Disabilities In Volleyball

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Sitting volleyball is an official Paralympic sport, with women and men competing at the Paralympic games, since Arnhem in 1980 (Sitting Teams, 2018). The rules for sitting volleyball is based of the rules for able-bodied volleyball with a few adaptations. These adaptations include: a smaller court (10m x 6m) and a lower net (1.15m for men and 1.05 for women) and a portion of the athlete’s glutes must be in contact with the ground at all times while playing the ball. These adaptations are great for people that have an amputated leg, or a disfunction in their leg. However, this sport can also be played with other disabilities too, as there can be two players on each team that have an impairment that appears minimal but prevents them from competing…show more content…
All the events are similar to able-bodied swimming, such as: butterfly, backstroke, breaststroke, individual medley, and relays. Depending on the disability, the sport is uniquely adapted to meet the proper adaptation to allow all people to compete in a fair and equal playing field. The one key difference however, is the use of classification systems within Paralympic sports to group athletes with similar disabilities together (Oh, 2013). Certain competitors may start the race by standing on a platform, then diving into the pool, or may even start the race in the water. For populations that are blind or partially sighted can have people called “tappers” that can stand at the end of the pool and use a pole to tap the swimmers as they approach the wall, which is their stimulus they interpret when they need to make a turn or finish the race. (Oh, 2013) Para-swimming is one of the most unique Paralympic sports, as it offers multiple versions of the sport within the same Paralympic…show more content…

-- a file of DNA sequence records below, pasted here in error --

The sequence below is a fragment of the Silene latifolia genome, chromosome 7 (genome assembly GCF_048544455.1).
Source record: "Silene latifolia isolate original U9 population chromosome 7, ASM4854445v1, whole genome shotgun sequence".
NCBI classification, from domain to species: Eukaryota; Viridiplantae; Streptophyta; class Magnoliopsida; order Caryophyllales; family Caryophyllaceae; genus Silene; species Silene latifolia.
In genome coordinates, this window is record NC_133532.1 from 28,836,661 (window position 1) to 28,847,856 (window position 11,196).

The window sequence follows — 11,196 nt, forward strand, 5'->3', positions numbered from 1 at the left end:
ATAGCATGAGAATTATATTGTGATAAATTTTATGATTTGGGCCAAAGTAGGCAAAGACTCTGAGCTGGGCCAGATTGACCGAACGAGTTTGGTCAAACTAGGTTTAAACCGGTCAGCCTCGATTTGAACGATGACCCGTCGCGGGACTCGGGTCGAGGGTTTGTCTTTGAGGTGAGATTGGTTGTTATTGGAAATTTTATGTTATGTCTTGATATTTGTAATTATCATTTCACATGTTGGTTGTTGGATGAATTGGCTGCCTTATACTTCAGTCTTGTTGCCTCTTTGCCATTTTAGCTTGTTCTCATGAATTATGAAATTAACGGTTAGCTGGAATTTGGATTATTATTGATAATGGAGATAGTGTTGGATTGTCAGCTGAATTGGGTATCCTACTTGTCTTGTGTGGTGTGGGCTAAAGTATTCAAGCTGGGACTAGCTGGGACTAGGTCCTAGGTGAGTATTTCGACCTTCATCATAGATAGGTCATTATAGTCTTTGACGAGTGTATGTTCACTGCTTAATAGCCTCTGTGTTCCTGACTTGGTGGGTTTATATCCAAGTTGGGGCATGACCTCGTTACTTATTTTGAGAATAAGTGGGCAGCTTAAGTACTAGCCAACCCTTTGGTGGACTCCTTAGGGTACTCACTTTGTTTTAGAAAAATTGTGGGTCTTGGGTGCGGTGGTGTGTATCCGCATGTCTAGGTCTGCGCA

(Cavedon, 2015) Wheelchair basketball is very similar to the able-bodied version, with a few adaptations. The central focus of the game is the same, where there are five players on each team, must dribble the ball to move up the court and can possess the ball for just 24 seconds before shooting either a two point or three-point field goal on a standard ten-foot hoop. Just a few slight modifications are made, as all players must be in a wheelchair the entire time, and the players are not allowed to touch the playing surface with any part of their legs while in possession of the ball. These miniscule adaptations have made this a world-wide known

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